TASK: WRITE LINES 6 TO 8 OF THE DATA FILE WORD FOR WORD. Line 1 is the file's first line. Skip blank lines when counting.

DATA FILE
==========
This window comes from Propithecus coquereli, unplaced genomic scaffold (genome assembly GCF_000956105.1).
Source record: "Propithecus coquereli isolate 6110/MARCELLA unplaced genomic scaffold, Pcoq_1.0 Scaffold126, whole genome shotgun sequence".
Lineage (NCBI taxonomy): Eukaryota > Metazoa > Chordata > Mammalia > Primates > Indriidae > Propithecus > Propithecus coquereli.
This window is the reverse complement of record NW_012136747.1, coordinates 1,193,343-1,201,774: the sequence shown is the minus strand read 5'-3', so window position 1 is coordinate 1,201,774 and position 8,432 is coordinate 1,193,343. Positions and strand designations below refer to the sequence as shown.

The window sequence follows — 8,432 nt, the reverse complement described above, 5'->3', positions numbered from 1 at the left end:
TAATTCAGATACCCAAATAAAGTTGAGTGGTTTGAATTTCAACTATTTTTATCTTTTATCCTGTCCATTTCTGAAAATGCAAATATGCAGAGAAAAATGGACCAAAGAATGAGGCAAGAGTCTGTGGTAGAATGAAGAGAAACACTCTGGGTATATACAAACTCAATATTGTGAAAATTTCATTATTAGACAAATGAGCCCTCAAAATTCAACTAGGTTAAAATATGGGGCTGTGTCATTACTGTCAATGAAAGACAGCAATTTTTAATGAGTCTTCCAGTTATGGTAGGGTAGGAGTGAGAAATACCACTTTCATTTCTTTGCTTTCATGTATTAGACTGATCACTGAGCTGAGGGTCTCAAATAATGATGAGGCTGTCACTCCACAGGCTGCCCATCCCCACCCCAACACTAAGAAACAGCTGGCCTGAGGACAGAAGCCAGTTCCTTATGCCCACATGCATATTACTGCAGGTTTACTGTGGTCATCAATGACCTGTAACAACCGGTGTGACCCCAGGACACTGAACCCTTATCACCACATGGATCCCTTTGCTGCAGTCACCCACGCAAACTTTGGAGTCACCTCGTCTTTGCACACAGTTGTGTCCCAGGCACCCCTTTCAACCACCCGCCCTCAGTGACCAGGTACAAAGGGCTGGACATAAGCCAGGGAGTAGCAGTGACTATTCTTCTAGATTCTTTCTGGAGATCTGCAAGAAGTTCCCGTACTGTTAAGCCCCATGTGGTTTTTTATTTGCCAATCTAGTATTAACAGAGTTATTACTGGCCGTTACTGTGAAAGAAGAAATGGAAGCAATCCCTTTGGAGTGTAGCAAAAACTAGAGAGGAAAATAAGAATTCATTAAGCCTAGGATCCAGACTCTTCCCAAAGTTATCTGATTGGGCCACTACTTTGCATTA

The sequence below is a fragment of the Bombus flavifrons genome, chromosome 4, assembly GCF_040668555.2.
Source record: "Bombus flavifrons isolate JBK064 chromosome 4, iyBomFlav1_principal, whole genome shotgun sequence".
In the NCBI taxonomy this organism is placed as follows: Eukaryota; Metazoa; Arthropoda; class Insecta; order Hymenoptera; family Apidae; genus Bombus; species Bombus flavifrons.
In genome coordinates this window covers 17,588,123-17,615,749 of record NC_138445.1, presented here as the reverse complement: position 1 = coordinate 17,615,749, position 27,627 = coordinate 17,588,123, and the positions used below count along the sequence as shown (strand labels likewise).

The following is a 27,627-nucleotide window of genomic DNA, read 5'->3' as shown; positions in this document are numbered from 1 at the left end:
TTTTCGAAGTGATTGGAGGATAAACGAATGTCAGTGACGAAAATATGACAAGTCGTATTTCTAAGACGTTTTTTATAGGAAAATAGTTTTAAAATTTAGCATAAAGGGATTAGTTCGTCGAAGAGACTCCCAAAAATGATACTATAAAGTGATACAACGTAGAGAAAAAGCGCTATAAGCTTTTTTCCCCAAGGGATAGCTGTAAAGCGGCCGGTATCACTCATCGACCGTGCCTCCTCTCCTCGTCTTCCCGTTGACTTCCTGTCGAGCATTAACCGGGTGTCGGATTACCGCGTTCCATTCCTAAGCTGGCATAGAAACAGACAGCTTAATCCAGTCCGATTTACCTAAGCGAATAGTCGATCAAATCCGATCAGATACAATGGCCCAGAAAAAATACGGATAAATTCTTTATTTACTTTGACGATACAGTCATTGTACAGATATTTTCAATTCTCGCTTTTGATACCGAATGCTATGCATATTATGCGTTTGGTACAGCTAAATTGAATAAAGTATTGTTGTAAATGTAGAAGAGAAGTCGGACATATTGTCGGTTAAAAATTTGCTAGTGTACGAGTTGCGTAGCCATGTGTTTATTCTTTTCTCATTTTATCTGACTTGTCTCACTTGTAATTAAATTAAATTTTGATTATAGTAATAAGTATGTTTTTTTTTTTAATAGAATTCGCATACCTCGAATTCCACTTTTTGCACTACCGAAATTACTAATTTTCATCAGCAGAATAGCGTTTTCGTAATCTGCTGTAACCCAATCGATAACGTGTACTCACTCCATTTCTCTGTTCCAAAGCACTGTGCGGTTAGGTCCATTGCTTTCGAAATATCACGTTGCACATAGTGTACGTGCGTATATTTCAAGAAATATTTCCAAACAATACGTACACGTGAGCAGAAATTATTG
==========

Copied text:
TAATTCAGATACCCAAATAAAGTTGAGTGGTTTGAATTTCAACTATTTTTATCTTTTATCCTGTCCATTTCTGAAAATGCAAATATGCAGAGAAAAATGGACCAAAGAATGAGGCAAGAGTCTGTGGTAGAATGAAGAGAAACACTCTGGGTATATACAAACTCAATATTGTGAAAATTTCATTATTAGACAAATGAGCCCTCAAAATTCAACTAGGTTAAAATATGGGGCTGTGTCATTACTGTCAATGAAAGACAGCAATTTTTAATGAGTCTTCCAGTTATGGTAGGGTAGGAGTGAGAAATACCACTTTCATTTCTTTGCTTTCATGTATTAGACTGATCACTGAGCTGAGGGTCTCAAATAATGATGAGGCTGTCACTCCACAGGCTGCCCATCCCCACCCCAACACTAAGAAACAGCTGGCCTGAGGACAGAAGCCAGTTCCTTATGCCCACATGCATATTACTGCAGGTTTACTGTGGTCATCAATGACCTGTAACAACCGGTGTGACCCCAGGACACTGAACCCTTATCACCACATGGATCCCTTTGCTGCAGTCACCCACGCAAACTTTGGAGTCACCTCGTCTTTGCACACAGTTGTGTCCCAGGCACCCCTTTCAACCACCCGCCCTCAGTGACCAGGTACAAAGGGCTGGACATAAGCCAGGGAGTAGCAGTGACTATTCTTCTAGATTCTTTCTGGAGATCTGCAAGAAGTTCCCGTACTGTTAAGCCCCATGTGGTTTTTTATTTGCCAATCTAGTATTAACAGAGTTATTACTGGCCGTTACTGTGAAAGAAGAAATGGAAGCAATCCCTTTGGAGTGTAGCAAAAACTAGAGAGGAAAATAAGAATTCATTAAGCCTAGGATCCAGACTCTTCCCAAAGTTATCTGATTGGGCCACTACTTTGCATTA

The sequence below is a fragment of the Bombus flavifrons genome, chromosome 4, assembly GCF_040668555.2.
Source record: "Bombus flavifrons isolate JBK064 chromosome 4, iyBomFlav1_principal, whole genome shotgun sequence".